Staying sober as a bartender: “At first I was very embarrassed”


GRAMDrinking alcohol, whether for a month, a year, or a lifetime, is difficult at the best of times. After-work pints, Friday nights out and catching up over a glass of wine (or three) are as ingrained in the British psyche as sarcasm, complaining about the weather and judging Americans for how they prepare their lunch. tea.

Being sober as a bartender? Well, now you’re playing in the big leagues.

After two years, Davide Segat, bar manager at NoMad London, has learned to live with his sobriety and the difficulties that still come with it. “At first I felt very ashamed,” he tells me, a few days before his trip to Australia for a two-week respite. After the busy Christmas period, you need one. “As a professional, I must be the one who knows the cause, the effects and how to control it. “I should be the example of how alcohol is maintained and I couldn’t do it.”

Having worked in London bars for 20 years, alcohol was, and still is, a big part of Segat’s life, but he had “always been a big drinker”. Just before the pandemic, his drinking had begun to spiral out of control. A big job that required him to travel around the world for weeks, from the United States to Japan to China, added to the pressure. “My drinking started to change. [from a profession] in fun, in more of a mood regulator,” he says. “I remember I had a big, high-pressure meeting. There was a lot to do and I felt stressed and depressed. “I medicated myself with drink.”

Being on the road only accentuated the problem. Industry colleagues would offer to give him a tour of their favorite spots and drinks in new cities, which, in an effort to keep up and stay relevant, turned into great back-to-back nights on the trot. Previously, he “had denied that he really had a dark side, which everyone should know about. And I touched that side,” says Segat, originally from Portogruaro, near Venice, Italy. He began missing important deadlines and adopted a drinking pattern to relieve the stress caused by his alcohol consumption, with all the consequences that come with it.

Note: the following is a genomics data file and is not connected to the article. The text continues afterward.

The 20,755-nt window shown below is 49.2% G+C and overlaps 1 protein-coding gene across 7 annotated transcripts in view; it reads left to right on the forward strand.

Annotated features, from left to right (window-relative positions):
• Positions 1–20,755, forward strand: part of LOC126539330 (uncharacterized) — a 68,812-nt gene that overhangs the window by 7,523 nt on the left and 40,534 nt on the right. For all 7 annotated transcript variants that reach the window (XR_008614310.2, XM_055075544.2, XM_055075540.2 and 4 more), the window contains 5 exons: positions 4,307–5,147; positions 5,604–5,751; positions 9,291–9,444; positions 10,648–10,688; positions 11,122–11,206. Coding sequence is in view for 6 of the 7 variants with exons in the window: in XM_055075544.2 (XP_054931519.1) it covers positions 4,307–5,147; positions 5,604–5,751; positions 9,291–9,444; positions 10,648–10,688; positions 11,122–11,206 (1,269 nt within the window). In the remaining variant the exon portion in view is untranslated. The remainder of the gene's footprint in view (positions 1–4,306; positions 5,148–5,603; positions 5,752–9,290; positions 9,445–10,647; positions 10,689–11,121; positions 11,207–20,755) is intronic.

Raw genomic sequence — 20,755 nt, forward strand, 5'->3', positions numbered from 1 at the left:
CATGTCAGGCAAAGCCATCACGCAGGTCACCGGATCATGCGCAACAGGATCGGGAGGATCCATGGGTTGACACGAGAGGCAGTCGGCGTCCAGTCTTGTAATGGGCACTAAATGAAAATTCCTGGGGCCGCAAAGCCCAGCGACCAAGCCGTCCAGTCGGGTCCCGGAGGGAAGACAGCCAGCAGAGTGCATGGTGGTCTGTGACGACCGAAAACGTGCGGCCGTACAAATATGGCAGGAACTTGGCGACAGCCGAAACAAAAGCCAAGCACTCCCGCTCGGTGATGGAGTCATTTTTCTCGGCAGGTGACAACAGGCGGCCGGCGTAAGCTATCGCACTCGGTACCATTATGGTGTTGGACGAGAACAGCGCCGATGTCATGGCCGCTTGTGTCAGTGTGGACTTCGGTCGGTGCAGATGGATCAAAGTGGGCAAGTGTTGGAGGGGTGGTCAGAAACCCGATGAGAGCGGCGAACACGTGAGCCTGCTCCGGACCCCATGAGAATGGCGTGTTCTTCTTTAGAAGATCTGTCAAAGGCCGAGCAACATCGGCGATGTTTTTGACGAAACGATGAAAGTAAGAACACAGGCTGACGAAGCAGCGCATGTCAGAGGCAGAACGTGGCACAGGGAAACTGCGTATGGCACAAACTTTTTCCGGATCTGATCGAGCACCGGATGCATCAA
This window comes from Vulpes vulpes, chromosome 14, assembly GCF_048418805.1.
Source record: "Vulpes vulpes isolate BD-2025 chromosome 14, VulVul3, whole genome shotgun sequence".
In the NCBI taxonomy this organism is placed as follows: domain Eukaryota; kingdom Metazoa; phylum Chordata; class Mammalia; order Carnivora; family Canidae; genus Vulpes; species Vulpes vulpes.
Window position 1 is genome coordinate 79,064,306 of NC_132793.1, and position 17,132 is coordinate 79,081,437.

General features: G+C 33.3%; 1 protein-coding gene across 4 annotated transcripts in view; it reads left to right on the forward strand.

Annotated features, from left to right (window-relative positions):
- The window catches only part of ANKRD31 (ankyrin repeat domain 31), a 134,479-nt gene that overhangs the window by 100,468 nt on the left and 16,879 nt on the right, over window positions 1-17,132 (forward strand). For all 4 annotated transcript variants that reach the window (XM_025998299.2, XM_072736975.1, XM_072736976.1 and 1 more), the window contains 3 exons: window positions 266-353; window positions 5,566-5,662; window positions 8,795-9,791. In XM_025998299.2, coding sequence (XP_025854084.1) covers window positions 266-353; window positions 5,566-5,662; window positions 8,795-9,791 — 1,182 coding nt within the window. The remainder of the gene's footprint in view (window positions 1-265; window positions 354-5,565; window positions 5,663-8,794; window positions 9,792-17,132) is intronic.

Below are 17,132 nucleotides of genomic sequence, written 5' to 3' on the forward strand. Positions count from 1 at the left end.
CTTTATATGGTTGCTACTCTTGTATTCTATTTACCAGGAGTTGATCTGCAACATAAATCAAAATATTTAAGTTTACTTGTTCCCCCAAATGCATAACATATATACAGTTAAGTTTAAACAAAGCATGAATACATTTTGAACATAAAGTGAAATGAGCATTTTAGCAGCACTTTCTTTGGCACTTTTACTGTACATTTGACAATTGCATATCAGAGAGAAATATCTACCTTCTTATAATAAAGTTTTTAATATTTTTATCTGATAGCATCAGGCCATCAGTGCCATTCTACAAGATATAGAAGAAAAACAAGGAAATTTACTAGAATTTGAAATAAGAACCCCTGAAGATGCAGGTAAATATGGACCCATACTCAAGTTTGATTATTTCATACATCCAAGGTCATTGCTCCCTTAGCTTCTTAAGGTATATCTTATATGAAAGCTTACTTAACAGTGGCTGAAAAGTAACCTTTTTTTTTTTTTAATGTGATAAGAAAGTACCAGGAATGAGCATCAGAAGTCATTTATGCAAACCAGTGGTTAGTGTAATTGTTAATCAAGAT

After being laid off during the pandemic and subsequently losing a great relationship, “he felt in a very bad place. He was very depressed, he felt like he had nothing. I tried to control [my drinking] at first. I tried to moderate it. But it was not possible.” After trying to control it (taking days off, avoiding spirits, or limiting the number of drinks per night) without much success, Segat decided to quit completely, first for a few weeks, then eight months, and “now I’m two years sober.”

It hasn’t been easy (it never is), but working in an industry entirely dedicated to this product, turning down a drink was more of a psychological challenge, he says.

Segat develops NoMad’s non-alcoholic drinks from scratch

(Nomadic)

Most of the pressure came from inside. “I thought: how can I do my job if I don’t drink? Or how can I be so close to alcohol if I don’t drink? The hardest part was dealing with the social stigma that often accompanies the decision to stop drinking, facing questions like “Why? What happened?” or “Come on, it’s just a glass” and “It’s okay if you don’t wake up and need a drink.” Of course, there are many ways to be dependent on alcohol that don’t involve drinking in the morning.